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Will you see Brendan Fraser's 'The Mummy 2' in theaters?


a) Certainly - I enjoyed the first one.
b) Depends on the trailers.
c) Nope - I didn't like the first one and probably won't like the next.

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Hollywood Spotlight - Editorial [Terminator: I'll Be Back... Maybe.]

EDITORIAL



BACKGROUND
Title: Terminator: I'll Be Back ... Maybe.
Focus: The Future of the Terminator Franchise.
Editorial By: Marc Flemming
Date: 5/29/2000


        O kay, Mr. Jimmy Cameron. Now that you’ve given us a sinking ship worth a billion dollars and some change (on the screen), the collective viewer agrees that it’s time for you to once again take up time behind the camera directing the man who most recently pummeled the bad Satan on the eve of the new millenium (yah, yah, yah - I know everyone has heard a million times over that it’s actually 2001). If you need us to put it bluntly, we will - we want another Terminator. Yes, Terminator 3 will do. We don’t care what you call it. Just get Arnold back in biker bruiser leather with a whole lot of mobile fire power, surrounded by enough explosions to put the combined world atomic bomb tests to shame. Oh, and yes - your ex-wife. Even though she might be a personal annoyance, she aids in completing the entire story, so her presence is welcome as well - unless, of course she should become a distraction leading to a sub-par film that makes Battlefield Earth look good. Yes, we don’t want that at all.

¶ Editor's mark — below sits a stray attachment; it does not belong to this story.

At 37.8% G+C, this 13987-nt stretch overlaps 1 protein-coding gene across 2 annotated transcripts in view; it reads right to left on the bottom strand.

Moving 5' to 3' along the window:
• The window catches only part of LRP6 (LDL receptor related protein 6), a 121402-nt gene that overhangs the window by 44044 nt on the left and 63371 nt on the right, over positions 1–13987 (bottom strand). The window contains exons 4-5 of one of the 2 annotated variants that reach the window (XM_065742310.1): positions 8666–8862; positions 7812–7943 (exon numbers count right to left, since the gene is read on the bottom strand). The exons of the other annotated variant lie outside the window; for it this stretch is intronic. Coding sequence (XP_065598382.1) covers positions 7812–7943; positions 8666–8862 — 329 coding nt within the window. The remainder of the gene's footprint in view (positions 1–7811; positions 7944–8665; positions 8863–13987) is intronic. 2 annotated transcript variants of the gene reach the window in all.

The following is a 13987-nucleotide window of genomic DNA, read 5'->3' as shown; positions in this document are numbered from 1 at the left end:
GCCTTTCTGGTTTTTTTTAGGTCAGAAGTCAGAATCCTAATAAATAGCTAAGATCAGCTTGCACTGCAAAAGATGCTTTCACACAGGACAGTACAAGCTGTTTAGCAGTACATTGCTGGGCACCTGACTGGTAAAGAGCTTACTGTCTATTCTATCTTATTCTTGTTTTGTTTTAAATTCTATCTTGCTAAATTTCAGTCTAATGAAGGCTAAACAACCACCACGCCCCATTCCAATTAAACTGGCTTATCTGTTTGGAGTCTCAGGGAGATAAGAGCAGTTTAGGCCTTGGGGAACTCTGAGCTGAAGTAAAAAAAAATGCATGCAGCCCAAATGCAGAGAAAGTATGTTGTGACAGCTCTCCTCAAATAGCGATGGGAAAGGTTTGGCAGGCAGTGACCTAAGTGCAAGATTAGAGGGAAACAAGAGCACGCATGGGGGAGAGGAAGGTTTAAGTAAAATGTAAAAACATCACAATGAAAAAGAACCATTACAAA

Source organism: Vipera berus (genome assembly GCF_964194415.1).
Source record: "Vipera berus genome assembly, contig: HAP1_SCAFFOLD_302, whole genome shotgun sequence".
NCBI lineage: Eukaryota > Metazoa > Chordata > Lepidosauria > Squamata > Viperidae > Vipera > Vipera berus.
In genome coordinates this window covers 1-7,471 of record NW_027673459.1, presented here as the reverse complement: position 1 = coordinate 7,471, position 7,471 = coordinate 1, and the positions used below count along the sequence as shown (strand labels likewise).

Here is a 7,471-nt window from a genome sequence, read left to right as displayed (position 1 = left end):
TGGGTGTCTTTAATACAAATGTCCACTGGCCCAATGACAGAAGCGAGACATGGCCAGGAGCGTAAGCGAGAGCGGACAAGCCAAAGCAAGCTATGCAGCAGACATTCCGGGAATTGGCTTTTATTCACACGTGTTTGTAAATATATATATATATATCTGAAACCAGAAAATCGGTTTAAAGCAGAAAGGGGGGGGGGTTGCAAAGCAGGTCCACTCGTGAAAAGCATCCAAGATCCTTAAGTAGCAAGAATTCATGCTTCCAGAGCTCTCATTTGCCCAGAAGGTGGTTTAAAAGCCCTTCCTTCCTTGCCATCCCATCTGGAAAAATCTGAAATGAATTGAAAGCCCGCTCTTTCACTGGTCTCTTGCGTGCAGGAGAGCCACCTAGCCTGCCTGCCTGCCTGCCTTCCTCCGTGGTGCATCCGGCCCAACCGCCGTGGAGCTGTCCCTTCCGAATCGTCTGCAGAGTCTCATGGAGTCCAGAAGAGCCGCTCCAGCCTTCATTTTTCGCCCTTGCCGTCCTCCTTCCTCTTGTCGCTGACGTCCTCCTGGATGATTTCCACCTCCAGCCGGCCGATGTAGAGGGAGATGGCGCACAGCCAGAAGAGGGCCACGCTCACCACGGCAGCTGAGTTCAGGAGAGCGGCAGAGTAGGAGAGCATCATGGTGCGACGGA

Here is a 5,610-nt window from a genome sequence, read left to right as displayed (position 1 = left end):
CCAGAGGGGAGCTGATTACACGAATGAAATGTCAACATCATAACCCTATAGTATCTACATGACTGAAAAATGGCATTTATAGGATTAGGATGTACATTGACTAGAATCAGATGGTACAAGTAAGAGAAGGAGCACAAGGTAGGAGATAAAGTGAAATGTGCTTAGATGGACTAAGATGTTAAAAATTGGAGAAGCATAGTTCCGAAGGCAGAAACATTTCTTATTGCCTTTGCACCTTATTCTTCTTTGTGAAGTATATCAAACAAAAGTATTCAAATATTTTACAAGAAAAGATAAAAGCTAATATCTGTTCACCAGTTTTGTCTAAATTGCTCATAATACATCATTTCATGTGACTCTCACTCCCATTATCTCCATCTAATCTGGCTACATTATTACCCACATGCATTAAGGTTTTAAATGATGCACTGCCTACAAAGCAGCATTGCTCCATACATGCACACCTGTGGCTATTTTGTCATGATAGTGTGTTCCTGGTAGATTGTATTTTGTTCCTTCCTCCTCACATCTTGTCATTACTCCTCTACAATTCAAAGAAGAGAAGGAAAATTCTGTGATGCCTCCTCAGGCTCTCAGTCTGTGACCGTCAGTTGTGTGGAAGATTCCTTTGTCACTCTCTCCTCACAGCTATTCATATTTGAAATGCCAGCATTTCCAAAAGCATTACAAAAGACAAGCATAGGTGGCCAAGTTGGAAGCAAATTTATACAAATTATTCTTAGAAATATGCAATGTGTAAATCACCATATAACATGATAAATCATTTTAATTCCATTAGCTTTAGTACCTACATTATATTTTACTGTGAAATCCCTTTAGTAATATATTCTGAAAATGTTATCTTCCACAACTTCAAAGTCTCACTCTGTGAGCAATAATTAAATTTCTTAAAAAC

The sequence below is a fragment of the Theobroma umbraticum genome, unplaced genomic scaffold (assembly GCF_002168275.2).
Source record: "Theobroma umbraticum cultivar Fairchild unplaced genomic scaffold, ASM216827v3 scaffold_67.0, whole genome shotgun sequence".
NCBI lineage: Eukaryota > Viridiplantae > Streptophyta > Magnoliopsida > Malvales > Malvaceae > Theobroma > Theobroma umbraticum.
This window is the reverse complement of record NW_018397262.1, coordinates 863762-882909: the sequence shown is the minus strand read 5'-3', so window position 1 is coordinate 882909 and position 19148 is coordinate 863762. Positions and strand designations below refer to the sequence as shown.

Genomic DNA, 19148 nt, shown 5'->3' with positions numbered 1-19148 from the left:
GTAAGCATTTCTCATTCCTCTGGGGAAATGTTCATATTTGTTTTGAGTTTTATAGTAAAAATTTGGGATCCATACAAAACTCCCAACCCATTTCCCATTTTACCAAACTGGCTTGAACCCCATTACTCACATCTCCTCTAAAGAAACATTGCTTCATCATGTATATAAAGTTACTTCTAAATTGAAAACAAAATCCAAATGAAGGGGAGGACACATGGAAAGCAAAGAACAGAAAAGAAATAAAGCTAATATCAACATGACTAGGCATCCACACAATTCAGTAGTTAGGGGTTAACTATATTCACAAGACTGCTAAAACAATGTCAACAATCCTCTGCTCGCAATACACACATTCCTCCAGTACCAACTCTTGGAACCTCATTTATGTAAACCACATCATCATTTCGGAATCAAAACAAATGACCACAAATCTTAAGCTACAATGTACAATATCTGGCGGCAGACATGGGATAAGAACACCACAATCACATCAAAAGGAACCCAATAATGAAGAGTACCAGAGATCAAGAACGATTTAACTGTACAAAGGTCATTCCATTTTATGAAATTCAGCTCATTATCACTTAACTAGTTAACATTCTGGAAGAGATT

What’s that you say? There are problems in the land of futuristic android wars that interpret well to the big screen yielding millions of dollars for everyone involved? Because that sure isn’t good to hear.

Okay, let’s talk about it.

There’s good news and bad news. Unfortunately, the good news is short and without the really meaty details that are necessary to make it really good news, so it’s not that good at all. The original producers behind Terminator have said that they’ve begun the development work behind a Terminator 3 and Terminator 4. The bad news is simple. The fact of the matter is folks, that even while we all adamantly look forward to new Terminator films, which very well may come to fruition in the near future - the geniuses behind the previous productions that made the franchise what it is today - are really looking likely to skip out on the upcoming fun.

In a roundabout way - for lack of a better word, that possibility sucks. In fact, where the current rights for this franchise lie, Fox is nearly out of the picture, director James Cameron has turned his back and shunned the possibilities of working on another project under the current circumstances, and Arnold Schwarzenegger has clearly indicated that he won’t strap on the metal and rubber endoskeleton unless Cameron is on board. Put that all together and you have a formula that certainly doesn’t add up to what we were hoping for.

What possibly could have lead to all of this?

First a little background. Terminator dazzled many of us back in 1984. Nearly a decade later, the sequel, Terminator 2: Judgement Day, revolutionized the things we see in films today. Not to mention, the film grossed nearly $520 million and made several people much wealthier than they were the day before. So, now we’re pushing nearly another decade and still there is no word regarding a Terminator 3: Let the Riches Continue. In the public eye, the word may be mum - but, there has certainly been ongoing action behind the scenes. In fact, there's so much pitiful background action going on, that if the Terminator fanchise wasn’t so firmly planted in its Sci-Fi roots, I would begin to worry that the particulars of these behind-the-scenes circumstances might leak into future productions leaving us with a somber soap opera starring a worn down unemployed android. The particulars, of which we are about to discuss, are that bad.